Unless you live under a rock, there is no doubt that you have seen the “selfie” that comedian Ellen Degeneres posted on Twitter while she was hosting the Academy Awards on Sunday, March 2nd. While I was watching the Oscars, I saw the scene unfold: In the middle of the ceremony, Degeneres suddenly descended from the stage and declared that she was on a quest to snap the most retweeted picture of all time. She kept beckoning for other celebrities, such as Brad Pitt and Angelina Jolie, to join in. This culminated in a star-studded picture that garnered over 3.4 million retweets, satisfying her goal of making it the most retweeted Tweet of all time. It also smashed the record held previously by President Obama when he won the most recent Presidential election. Deemed by the Los Angeles Times as the “Tweet that broke Twitter” and “the greatest Selfie of all Time” by MTV, The selfie even earned over $3 million for charities. Personally, before this legendary selfie, I had never even seen a Tweet make it to one million retweets, let alone 3.4 million!
The memorable selfie has been duplicated by celebrities as well as the general public. One of the most notable reproductions of the famed photo was tweeted by comedian Jimmy Kimmel about two weeks later. The caption? “@TheEllenShow– No Brad Cooper but 3 Clintons & a Kimmel.” Although Kimmel’s attempt did not receive half as many retweets as Degeneres’, it illustrates the social trend that Degeneres created. The fact that the selfie triggered a myriad of responses from Kimmel, along with others such as 50 cent, the creators of The Simpsons, and a few ambitious people on my Instagram feed.
So, what does the staggering popularity of Degeneres’ selfie say about ourselves as a society? The fact that the selfie amassed so much attention, ranging from leading news stations to the common everyday Tweeter, just goes to show how much of an impact social media sites such as Twitter, Facebook and Instagram have had on our lives. People’s feelings about the selfie range from near addiction to pure hatred–an Inuit campaign called “SEALFIE” has been instituted as a protest against Degeneres, who used the selfie to donate money to an anti-seal hunting fund. Personally, I believe that humorous moments such as these can be a healthy reprieve from the stresses of everyday life–that’s why I think they get so much attention. One could argue that social media is a detrimental force on society and that its prominence is an example of how future generations are getting “doomed,” but that’s no fun at all. The negative backlash that this selfie has provoked strikes me as an overreaction to a lighthearted, humorous matter.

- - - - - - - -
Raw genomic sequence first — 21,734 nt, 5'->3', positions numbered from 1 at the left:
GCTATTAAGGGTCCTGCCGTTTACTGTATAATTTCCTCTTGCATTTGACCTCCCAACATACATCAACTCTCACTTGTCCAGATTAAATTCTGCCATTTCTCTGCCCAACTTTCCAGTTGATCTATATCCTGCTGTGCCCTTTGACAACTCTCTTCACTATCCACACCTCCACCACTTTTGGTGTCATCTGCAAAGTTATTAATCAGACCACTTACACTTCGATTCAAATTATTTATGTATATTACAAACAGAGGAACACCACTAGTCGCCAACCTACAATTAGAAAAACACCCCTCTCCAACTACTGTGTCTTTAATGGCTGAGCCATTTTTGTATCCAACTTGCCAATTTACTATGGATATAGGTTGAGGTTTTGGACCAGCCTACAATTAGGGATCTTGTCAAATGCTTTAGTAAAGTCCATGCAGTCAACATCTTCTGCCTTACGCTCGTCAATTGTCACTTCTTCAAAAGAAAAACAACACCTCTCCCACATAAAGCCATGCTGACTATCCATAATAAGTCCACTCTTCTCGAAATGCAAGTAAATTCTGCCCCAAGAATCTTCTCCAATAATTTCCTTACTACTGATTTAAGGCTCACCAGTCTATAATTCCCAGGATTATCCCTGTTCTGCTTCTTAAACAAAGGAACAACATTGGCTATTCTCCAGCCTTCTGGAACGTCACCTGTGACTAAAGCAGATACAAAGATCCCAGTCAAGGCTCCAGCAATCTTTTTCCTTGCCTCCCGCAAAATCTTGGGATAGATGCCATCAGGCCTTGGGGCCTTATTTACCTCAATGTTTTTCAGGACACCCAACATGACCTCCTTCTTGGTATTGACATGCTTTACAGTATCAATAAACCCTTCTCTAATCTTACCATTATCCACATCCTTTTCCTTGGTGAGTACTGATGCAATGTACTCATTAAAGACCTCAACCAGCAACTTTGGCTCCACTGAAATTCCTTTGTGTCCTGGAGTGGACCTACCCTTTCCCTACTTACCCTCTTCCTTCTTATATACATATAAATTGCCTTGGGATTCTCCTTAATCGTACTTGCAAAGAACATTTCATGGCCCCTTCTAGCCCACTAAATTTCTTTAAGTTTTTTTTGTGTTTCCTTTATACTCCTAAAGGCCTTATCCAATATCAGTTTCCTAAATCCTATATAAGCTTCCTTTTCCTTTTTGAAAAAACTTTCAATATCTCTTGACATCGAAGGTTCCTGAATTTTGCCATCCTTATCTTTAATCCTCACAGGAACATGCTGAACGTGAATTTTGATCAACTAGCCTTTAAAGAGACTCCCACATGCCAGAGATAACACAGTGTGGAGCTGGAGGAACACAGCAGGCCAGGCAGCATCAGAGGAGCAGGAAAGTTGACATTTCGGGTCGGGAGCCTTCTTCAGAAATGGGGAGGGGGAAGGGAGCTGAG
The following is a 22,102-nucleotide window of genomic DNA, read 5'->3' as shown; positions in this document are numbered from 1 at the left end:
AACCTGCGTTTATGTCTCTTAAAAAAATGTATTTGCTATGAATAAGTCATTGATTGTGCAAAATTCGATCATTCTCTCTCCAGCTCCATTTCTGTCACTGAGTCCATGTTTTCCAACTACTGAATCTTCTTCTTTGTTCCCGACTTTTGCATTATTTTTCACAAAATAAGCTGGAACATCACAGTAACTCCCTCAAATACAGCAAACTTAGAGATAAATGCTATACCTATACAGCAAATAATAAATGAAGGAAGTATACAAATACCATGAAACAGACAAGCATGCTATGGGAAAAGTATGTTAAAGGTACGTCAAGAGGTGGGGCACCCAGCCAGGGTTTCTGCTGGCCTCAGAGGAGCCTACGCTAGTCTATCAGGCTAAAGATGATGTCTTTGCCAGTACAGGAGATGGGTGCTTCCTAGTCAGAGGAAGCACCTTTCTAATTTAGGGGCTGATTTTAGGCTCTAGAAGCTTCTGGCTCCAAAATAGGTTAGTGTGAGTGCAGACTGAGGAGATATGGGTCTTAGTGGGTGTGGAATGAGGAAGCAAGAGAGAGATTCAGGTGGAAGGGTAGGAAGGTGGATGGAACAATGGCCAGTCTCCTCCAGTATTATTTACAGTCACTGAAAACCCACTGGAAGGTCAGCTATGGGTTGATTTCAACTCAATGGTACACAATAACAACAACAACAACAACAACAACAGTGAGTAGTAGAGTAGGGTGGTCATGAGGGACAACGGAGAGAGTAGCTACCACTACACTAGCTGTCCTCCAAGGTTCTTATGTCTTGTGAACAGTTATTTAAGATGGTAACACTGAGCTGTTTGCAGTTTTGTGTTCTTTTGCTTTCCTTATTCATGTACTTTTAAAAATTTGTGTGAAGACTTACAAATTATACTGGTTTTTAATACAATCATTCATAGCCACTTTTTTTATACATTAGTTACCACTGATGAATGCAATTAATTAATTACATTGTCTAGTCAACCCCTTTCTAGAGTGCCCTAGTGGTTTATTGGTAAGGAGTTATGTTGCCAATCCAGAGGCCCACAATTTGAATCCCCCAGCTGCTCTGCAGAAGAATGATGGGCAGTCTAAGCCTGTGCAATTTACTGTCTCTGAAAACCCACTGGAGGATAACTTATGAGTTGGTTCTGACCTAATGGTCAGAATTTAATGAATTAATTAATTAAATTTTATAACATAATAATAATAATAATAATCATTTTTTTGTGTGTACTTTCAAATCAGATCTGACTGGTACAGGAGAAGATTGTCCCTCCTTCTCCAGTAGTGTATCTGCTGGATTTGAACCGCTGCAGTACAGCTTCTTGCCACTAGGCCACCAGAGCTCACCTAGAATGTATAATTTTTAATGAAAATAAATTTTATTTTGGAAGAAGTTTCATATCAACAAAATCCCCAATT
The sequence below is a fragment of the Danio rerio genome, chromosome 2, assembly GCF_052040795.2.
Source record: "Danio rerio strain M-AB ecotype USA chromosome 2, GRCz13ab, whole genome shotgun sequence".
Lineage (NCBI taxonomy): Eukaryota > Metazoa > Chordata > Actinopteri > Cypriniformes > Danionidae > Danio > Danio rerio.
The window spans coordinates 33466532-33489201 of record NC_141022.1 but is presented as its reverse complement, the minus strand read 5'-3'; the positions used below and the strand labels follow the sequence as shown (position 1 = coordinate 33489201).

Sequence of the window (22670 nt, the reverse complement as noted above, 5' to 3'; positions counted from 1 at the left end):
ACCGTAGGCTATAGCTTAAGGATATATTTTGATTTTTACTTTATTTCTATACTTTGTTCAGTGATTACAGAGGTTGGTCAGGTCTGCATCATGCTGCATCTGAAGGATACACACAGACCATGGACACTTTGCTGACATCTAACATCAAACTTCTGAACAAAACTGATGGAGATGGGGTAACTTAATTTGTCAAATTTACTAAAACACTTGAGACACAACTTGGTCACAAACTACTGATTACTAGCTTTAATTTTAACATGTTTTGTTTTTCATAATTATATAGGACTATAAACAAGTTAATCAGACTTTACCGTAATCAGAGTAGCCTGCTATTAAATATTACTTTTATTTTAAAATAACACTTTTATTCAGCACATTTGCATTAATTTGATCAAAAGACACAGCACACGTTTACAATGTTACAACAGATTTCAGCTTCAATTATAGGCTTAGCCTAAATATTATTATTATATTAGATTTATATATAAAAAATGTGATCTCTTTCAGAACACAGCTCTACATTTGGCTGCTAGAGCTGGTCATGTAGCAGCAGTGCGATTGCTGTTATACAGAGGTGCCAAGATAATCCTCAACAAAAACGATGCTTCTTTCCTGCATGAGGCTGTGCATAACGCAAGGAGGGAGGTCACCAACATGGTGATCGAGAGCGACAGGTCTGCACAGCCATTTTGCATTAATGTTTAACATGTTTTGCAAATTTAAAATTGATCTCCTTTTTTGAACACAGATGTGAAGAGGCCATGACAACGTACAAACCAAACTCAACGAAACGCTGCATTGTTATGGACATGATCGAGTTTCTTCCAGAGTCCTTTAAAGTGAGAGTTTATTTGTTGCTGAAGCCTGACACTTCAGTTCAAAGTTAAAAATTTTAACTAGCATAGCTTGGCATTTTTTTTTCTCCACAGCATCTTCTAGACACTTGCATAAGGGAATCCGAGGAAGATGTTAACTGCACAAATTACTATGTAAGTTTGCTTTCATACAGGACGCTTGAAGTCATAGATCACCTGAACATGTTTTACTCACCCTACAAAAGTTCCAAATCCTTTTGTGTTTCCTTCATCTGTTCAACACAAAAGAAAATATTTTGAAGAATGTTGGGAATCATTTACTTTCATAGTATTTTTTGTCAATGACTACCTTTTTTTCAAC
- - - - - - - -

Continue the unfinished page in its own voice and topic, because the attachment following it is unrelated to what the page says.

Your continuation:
In addition, the popularity of the selfie expresses the profound impact that A-list celebrities such as Jennifer Lawrence, Meryl Streep and Bradley Cooper can have on the community. In addition, the fact that the selfie has more retweets than those featuring the Clintons and Obama does not necessarily mean that society cares more about celebrities. It simply illustrates that when browsing social media sites, people tend to look for more playful and humorous matters, unlike politics, which can be daunting. The remarkable popularity of Degeneres’ selfie is a representation of the endless possibilities that can be reached via social media.